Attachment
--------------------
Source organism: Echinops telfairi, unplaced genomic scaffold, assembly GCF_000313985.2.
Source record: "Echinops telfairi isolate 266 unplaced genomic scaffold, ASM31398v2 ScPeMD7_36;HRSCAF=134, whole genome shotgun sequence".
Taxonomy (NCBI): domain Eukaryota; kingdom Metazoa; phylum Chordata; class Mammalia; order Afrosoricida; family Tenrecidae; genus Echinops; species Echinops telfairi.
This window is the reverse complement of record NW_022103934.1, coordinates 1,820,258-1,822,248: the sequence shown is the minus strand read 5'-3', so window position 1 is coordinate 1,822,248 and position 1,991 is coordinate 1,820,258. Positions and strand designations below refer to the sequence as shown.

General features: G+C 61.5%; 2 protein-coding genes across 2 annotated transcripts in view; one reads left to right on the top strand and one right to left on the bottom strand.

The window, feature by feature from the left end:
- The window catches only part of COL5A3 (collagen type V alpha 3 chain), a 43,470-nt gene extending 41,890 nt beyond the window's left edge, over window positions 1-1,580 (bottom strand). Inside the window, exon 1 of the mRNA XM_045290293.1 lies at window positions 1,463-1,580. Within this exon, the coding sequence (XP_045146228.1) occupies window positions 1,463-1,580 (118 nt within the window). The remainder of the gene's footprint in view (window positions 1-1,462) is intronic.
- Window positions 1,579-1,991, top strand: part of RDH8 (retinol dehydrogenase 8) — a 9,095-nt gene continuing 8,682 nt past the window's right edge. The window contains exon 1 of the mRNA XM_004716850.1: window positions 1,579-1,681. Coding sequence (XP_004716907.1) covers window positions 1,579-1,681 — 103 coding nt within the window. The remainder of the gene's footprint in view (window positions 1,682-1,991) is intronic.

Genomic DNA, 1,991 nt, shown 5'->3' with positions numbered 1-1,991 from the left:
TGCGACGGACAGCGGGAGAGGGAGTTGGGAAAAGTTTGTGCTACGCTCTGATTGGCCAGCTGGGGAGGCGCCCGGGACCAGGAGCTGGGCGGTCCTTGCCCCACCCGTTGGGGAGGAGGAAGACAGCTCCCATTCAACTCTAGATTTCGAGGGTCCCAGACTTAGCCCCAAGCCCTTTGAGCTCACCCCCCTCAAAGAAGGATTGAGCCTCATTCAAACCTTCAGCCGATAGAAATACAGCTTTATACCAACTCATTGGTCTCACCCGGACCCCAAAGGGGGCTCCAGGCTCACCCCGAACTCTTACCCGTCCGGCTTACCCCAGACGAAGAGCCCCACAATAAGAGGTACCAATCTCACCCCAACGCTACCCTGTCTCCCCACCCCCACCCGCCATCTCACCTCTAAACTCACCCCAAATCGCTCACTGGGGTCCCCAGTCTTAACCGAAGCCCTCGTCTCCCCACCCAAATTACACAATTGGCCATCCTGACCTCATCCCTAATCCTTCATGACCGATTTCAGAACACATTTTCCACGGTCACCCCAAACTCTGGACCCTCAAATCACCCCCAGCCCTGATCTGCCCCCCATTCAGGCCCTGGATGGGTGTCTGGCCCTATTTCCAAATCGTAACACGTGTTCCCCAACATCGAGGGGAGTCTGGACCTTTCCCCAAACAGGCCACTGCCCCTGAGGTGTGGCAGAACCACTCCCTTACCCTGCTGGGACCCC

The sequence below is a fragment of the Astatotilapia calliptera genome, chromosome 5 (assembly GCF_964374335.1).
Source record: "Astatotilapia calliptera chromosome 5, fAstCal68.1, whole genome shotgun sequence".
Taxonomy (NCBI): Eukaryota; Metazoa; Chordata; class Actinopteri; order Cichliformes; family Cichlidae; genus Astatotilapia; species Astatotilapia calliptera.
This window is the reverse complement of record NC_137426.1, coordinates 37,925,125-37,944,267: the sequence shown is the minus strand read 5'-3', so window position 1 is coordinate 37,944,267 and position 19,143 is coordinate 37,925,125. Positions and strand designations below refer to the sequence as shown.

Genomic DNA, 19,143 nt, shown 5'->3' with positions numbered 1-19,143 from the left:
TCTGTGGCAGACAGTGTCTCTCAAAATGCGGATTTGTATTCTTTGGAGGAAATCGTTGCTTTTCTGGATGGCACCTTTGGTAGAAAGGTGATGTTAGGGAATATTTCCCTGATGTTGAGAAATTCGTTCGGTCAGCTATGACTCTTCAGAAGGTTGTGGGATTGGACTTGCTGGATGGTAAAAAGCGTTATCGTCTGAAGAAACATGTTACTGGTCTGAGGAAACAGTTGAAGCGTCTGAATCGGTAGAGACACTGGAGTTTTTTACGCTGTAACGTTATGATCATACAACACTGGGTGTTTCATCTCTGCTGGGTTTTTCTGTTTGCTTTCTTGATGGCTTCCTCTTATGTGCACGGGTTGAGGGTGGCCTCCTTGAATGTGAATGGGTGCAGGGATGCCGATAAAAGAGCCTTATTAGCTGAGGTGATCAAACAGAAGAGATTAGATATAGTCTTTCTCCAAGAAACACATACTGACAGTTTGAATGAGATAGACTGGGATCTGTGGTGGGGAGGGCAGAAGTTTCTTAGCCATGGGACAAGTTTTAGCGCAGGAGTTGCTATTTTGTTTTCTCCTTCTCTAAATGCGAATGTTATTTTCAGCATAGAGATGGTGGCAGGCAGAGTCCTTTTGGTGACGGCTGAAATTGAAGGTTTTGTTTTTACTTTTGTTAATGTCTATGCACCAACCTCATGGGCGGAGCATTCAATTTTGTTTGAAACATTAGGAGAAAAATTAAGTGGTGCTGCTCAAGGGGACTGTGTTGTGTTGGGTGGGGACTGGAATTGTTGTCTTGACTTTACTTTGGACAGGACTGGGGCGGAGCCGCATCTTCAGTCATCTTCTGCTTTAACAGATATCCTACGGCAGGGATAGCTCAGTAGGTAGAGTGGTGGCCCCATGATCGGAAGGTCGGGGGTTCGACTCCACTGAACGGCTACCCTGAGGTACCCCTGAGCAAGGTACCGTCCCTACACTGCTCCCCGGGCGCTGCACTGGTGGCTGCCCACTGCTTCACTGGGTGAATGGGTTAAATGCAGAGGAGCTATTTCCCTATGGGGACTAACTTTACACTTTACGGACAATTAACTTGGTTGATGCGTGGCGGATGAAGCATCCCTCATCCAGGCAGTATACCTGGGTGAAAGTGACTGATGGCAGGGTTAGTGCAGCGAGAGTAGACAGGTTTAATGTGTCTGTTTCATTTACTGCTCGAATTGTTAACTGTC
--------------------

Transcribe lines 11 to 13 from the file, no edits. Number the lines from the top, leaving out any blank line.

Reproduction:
The sequence below is a fragment of the Astatotilapia calliptera genome, chromosome 5 (assembly GCF_964374335.1).
Source record: "Astatotilapia calliptera chromosome 5, fAstCal68.1, whole genome shotgun sequence".
Taxonomy (NCBI): Eukaryota; Metazoa; Chordata; class Actinopteri; order Cichliformes; family Cichlidae; genus Astatotilapia; species Astatotilapia calliptera.